Consumers should be wary of host of scams
Published 10:25 am Thursday, August 12, 2010
These days, everyone needs to be cautious of scams — Internet, mail, and even phone scams — which can damage your credit score and pocketbook.
Any time someone asks for your personal information, you should be wary. Particularly cruel are swindles that target Social Security beneficiaries.
Recently, Social Security became aware of a scam targeting beneficiaries in the Southern California area. Scammers telephoned beneficiaries to tell them they were due a “stimulus payment.”
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The scammer offered to deposit the payment to each beneficiary’s account once the personal and bank account information was provided.
The scammer then contacted Social Security by telephone to request the benefits be deposited into a new account—the scammer’s account, to steal the payments.
In a similar version of this criminal ploy, the scammer calls the beneficiary to “confirm” the beneficiary’s personal and financial information.
As a rule of thumb, Social Security will not call you for your personal information such as your Social Security number or banking information.
If someone contacts you and asks for this kind of information, do not give it.
You should never provide your Social Security number or other personal information over the telephone unless you initiated the contact, or are confident of the person to whom you are speaking.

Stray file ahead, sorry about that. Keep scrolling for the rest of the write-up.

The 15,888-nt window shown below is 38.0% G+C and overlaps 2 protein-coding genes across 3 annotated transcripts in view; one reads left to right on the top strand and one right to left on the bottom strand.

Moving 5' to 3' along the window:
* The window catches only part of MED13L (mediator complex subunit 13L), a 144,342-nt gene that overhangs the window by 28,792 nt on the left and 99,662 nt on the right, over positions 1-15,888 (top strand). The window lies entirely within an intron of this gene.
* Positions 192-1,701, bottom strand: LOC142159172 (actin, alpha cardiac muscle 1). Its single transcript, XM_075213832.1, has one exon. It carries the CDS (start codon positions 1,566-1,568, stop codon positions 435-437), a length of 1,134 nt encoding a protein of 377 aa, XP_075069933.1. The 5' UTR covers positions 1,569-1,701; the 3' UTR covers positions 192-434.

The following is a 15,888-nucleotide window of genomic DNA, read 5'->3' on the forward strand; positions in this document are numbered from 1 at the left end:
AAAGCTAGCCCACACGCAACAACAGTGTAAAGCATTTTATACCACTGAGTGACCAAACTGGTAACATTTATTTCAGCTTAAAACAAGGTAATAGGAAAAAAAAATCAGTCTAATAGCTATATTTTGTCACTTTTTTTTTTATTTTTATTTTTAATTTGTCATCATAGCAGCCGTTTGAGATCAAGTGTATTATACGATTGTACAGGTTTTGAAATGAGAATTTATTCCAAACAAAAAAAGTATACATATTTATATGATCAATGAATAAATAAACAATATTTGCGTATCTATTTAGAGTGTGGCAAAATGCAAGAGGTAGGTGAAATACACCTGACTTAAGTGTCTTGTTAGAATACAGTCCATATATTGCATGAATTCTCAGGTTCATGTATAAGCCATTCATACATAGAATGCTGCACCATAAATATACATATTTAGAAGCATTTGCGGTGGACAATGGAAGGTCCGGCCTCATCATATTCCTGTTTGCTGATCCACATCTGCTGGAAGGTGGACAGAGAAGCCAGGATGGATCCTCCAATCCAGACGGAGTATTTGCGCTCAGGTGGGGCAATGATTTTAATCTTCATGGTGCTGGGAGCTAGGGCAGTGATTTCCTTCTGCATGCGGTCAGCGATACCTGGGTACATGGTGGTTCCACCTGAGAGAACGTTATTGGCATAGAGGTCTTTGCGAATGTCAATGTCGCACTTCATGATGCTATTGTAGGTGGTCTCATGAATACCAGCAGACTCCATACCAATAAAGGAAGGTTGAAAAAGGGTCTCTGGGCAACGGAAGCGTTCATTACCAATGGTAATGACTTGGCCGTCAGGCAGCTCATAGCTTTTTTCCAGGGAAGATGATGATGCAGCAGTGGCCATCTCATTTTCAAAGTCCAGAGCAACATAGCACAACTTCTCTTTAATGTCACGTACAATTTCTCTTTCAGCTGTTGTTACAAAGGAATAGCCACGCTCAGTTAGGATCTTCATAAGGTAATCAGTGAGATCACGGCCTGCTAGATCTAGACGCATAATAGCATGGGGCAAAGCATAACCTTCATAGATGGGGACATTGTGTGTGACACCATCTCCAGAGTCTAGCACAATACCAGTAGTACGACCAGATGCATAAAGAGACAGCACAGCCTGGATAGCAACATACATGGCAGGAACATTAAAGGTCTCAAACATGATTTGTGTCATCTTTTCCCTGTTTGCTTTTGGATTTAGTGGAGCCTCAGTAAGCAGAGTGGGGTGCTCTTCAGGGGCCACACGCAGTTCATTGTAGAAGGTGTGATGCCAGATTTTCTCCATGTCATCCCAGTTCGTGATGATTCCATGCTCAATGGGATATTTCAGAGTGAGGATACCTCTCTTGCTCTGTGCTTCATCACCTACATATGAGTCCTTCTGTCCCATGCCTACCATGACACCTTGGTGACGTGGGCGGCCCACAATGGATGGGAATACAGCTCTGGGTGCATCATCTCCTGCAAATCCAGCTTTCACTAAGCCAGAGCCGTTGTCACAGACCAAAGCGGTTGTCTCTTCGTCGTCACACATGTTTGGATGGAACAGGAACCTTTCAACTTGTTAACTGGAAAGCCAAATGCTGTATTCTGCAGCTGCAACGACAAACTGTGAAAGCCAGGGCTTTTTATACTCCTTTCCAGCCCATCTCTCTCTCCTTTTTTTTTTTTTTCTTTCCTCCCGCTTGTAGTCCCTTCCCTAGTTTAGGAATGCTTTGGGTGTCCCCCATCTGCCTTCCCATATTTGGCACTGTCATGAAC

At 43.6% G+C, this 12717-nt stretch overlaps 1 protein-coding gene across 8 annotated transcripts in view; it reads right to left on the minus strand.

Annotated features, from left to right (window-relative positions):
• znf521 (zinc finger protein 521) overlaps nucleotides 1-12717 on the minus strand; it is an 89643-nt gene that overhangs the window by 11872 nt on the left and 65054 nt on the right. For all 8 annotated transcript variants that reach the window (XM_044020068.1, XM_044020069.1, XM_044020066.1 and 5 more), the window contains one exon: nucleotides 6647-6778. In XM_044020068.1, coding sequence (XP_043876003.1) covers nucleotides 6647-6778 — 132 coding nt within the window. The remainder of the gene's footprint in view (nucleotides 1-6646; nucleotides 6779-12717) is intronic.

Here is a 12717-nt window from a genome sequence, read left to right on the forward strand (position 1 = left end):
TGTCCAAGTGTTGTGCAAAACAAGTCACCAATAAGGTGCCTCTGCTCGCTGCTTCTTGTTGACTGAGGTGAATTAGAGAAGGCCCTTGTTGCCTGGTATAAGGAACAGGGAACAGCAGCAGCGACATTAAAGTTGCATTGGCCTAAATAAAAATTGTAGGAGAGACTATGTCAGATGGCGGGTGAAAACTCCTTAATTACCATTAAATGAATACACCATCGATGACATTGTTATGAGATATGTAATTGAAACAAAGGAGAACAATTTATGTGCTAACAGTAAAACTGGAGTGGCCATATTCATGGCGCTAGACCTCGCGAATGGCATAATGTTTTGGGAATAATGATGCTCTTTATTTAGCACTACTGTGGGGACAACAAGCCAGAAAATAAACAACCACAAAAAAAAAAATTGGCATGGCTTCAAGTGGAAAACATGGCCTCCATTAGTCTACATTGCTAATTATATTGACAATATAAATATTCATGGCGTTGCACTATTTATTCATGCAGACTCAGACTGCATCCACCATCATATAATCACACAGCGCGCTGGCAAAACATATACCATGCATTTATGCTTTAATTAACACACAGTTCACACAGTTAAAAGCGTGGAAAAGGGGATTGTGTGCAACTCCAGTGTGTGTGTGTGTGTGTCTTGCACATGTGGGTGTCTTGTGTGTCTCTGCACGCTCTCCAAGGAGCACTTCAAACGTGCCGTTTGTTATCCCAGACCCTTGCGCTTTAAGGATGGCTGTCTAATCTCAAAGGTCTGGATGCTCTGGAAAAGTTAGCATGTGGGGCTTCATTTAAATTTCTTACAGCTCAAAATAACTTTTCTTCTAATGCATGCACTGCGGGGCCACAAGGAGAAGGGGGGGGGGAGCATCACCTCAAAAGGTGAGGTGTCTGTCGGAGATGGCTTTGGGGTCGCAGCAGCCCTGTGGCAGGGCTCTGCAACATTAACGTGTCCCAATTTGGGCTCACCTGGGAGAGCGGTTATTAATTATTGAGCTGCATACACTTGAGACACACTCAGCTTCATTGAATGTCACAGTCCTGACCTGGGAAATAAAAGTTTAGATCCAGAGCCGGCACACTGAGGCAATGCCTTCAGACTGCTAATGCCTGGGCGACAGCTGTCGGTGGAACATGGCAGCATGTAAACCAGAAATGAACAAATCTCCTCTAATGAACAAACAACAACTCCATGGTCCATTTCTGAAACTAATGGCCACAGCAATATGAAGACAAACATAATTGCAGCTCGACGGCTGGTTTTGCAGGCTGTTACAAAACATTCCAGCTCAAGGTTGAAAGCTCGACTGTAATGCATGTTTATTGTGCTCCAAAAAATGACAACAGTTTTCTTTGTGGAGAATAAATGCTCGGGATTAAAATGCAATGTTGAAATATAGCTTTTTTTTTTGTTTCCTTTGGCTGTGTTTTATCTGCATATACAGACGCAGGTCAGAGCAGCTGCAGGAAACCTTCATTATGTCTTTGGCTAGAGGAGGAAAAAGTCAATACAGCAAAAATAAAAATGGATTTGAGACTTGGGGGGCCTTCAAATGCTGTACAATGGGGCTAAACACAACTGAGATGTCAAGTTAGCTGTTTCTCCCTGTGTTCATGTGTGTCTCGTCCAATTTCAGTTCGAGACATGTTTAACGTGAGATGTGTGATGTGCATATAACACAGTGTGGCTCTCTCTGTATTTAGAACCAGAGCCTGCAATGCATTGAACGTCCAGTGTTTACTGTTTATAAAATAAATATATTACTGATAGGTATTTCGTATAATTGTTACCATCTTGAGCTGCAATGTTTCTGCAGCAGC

If in doubt, do not release information without first verifying the validity of the call by contacting the local Social Security office or Social Security’s toll-free number at 1-800-772-1213 (TTY 1-800-325-0778).
Another way to protect yourself is to keep your Social Security card and other important documents locked away in a safe place. Do not give personal information to just anyone.
Also, check your Social Security earnings record. You can request a Social Security Statement online at www.socialsecurity.gov/statement. When you receive your Statement in the mail, you can verify the accuracy of the reported earnings and request correction if necessary.
If you’ve fallen victim to fraud or identity theft, be sure to file a report with the local police or the police department where the identity theft took place, and keep a copy of the police report as proof of the crime. Information on how to prevent scams and protect yourself can be found at www.ftc.gov/idtheft. You can also read Social Security’s publication, Identify Theft And Your Social Security Number, available online at www.socialsecurity.gov/pubs/10064.html and Your Social Security Number and Card, available at www.socialsecurity.gov/pubs/10002.html.
Be alert when dealing with people who want your personal information, such as your bank account number, date of birth, and Social Security number. By using a little caution, you can protect yourself from scams.
Bette L. Backus is the Social Security manager in the Ironton office.